This is an attempt to give a more specific and concrete version of Neil Epstein's answer. The initial version was incorrect, and the current version is incomplete.

Let $k$ be a finite field, and fix a sequence of polynomials $u_i(x)\in k[x]$. For $1\leq n<\infty$ put
$$ R_n = k[x,y_0,\dotsc,y_n]/(y_i = x(y_{i+1}+u_i(x))+1), $$
then let $R_\infty$ be the colimit of the rings $R_n$.
Because the relations give $y_i$ in terms of $y_{i+1}$ we just have $R_n=k[x,y_n]$ for $n<\infty$, and this is a UFD. We have $y_i=1\pmod{x}$ for all $i$ so $R_\infty/x=k$. On the other hand, we have $y_i=y_0-i\pmod{x-1}$ for all $i$, so $R_\infty/(x-1)=k[y_0]$. From this it follows that the ideal $(x-1,y_0)$ cannot be principal. Thus, if we can prove that $R_\infty$ is a UFD, then we are done.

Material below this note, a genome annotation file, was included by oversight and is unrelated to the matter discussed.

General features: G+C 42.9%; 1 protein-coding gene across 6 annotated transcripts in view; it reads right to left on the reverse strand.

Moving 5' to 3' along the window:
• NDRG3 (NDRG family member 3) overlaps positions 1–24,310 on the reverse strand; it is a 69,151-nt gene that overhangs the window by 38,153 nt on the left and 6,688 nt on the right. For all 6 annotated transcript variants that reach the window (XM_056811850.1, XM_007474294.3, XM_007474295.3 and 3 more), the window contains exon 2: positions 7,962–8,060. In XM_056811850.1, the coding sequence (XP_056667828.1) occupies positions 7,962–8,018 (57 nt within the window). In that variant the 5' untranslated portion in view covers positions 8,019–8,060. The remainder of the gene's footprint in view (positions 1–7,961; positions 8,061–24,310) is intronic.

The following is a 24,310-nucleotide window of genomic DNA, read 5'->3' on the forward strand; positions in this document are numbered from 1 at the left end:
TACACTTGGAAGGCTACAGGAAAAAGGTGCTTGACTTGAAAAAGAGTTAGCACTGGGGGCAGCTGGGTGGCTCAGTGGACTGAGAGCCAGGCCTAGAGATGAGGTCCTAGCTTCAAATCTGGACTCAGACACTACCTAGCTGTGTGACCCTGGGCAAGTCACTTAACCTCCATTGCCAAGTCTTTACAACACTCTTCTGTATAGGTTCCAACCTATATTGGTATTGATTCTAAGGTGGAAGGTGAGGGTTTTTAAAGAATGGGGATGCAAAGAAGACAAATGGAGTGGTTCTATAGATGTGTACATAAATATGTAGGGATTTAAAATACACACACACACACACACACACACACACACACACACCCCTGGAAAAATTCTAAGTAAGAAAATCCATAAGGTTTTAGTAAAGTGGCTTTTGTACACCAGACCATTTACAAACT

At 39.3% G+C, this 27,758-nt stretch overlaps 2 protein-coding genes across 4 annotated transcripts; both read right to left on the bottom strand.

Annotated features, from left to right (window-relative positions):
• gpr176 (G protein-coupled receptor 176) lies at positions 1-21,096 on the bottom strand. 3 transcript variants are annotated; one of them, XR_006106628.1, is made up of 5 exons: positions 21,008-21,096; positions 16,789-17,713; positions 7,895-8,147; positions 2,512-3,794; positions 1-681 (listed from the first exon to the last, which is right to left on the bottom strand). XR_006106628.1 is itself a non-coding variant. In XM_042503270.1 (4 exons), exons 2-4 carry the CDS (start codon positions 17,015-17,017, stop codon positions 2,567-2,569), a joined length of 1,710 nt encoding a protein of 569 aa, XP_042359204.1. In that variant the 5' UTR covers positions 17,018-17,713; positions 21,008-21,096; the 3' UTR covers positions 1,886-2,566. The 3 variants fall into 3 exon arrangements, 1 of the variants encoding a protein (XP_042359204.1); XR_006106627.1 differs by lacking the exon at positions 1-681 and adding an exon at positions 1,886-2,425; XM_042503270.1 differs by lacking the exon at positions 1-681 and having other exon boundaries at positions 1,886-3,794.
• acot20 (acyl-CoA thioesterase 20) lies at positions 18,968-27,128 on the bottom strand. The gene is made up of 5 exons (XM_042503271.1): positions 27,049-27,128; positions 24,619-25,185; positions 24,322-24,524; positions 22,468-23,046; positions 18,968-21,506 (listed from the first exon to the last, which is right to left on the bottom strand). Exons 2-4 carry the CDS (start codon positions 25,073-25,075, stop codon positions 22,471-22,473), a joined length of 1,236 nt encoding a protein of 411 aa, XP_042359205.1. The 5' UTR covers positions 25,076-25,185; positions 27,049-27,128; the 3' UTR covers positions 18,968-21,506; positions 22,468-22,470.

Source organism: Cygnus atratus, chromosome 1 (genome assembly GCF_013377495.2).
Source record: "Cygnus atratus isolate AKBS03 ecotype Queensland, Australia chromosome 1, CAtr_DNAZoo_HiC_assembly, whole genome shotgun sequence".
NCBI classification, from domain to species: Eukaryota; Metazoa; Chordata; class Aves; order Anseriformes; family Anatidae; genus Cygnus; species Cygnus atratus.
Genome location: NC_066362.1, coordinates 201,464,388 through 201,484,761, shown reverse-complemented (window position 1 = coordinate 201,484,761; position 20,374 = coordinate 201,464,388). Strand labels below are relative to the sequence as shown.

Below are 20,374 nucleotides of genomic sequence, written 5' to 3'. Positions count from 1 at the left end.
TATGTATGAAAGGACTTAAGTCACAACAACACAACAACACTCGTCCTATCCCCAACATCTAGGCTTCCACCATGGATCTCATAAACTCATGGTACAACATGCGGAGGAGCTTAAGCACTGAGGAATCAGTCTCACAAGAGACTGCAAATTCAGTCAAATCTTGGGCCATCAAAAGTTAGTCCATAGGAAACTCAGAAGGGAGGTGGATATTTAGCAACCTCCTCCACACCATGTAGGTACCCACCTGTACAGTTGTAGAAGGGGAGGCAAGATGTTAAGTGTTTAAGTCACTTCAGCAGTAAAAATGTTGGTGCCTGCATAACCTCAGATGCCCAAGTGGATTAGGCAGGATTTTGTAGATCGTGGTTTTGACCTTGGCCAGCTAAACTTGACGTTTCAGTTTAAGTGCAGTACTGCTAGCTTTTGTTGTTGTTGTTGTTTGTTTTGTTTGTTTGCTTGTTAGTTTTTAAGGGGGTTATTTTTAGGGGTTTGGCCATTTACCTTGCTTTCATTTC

One can check that if $f$ is irreducible in $R_n$ and does not lie in $R_n.(x,y_n-1)$ then $f$ remains irreducible in $R_{n+1}$.

Initially I had hoped to take $u_i(x)=0$ for all $i$. However, in this case we find that the elements $p_n=(1-x)y_n-1\in R_n$ satisfy $p_n=x\,p_{n+1}$ in $R_{n+1}$, and it follows that $p_0$ cannot be factored as a product of irreducibles in $R_\infty$.

I still think (by comparison with the details of the example mentioned by Neil Epstein) that it should be possible to produce an example by choosing the polynomials $u_k(x)$ appropriately, possibly as $u_k(x)=x^{m_k}$ for some rapidly increasing sequence $m_k$, perhaps $m_k=k!$. The point is that a certain power series defined in terms of the numbers $m_k$ should be transcendental over $k(x)$. However, I have not understood all the details yet.